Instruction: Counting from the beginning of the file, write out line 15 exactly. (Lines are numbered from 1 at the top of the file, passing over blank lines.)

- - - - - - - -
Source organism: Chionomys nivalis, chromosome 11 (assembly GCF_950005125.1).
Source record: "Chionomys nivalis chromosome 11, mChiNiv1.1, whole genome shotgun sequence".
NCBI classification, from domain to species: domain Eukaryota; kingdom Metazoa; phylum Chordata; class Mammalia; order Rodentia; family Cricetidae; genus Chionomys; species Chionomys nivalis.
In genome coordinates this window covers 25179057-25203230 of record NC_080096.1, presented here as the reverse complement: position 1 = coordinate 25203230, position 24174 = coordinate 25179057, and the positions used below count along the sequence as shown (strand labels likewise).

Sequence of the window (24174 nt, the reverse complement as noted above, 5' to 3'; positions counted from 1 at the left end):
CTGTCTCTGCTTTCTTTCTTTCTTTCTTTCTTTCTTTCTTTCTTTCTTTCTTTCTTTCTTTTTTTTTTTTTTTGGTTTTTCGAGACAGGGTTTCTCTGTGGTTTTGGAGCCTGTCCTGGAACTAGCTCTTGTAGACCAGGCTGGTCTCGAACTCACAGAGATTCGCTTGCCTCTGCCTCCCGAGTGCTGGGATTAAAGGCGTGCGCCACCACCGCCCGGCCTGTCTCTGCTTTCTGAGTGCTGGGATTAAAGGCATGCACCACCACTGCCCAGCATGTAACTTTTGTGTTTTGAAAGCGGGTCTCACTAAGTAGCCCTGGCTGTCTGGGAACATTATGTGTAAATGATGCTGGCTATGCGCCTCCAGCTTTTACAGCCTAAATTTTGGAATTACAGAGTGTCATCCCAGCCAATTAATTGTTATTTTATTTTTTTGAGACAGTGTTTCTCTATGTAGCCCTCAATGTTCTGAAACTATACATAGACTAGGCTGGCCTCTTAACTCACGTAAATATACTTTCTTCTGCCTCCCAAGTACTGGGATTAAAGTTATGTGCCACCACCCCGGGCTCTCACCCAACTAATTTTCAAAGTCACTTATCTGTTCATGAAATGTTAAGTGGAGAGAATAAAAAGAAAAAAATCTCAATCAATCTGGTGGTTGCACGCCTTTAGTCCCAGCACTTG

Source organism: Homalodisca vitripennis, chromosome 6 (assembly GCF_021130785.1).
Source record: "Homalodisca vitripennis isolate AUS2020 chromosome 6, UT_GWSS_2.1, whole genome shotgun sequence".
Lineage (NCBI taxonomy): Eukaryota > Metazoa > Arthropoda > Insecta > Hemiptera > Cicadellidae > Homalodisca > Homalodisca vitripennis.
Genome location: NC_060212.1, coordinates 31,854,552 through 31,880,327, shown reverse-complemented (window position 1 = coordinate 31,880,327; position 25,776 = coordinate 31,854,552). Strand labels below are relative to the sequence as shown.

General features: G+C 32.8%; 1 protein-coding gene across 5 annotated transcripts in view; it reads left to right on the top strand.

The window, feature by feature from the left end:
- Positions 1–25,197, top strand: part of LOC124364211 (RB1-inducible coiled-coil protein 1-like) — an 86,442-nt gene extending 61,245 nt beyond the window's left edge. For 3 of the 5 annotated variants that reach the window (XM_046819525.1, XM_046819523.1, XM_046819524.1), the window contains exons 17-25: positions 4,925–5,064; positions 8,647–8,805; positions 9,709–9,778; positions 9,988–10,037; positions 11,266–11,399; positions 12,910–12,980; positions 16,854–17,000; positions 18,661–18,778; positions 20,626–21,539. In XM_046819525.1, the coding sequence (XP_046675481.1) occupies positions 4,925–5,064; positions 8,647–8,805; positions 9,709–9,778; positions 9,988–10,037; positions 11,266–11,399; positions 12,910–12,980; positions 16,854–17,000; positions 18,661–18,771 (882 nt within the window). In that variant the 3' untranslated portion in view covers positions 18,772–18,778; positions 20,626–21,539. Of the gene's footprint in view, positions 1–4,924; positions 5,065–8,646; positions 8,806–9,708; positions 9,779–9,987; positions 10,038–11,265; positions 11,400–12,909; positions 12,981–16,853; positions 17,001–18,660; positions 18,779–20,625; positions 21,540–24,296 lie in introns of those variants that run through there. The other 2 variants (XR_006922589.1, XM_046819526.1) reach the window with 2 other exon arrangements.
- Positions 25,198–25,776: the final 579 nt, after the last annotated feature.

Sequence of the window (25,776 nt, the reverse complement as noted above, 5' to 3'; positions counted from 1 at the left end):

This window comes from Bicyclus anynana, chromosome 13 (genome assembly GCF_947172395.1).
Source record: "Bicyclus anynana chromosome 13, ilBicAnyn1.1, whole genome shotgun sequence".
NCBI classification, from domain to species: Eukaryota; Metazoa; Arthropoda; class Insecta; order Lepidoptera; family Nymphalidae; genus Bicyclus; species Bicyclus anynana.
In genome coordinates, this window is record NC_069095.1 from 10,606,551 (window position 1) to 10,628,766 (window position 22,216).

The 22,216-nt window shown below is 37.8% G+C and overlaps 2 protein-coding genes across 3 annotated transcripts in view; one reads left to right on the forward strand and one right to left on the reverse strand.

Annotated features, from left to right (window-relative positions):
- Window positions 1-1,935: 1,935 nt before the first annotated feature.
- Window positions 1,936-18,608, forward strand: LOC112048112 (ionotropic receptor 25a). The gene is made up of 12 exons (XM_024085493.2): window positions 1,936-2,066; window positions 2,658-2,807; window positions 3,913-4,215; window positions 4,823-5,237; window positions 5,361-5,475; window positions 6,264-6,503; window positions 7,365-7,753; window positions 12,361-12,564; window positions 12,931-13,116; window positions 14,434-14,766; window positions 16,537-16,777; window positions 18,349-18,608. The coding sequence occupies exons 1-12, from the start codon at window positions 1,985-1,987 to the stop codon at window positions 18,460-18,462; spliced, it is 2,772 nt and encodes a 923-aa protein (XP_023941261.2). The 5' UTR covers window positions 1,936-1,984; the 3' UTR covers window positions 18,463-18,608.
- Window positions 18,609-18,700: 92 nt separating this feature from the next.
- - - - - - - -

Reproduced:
Sequence of the window (25,776 nt, the reverse complement as noted above, 5' to 3'; positions counted from 1 at the left end):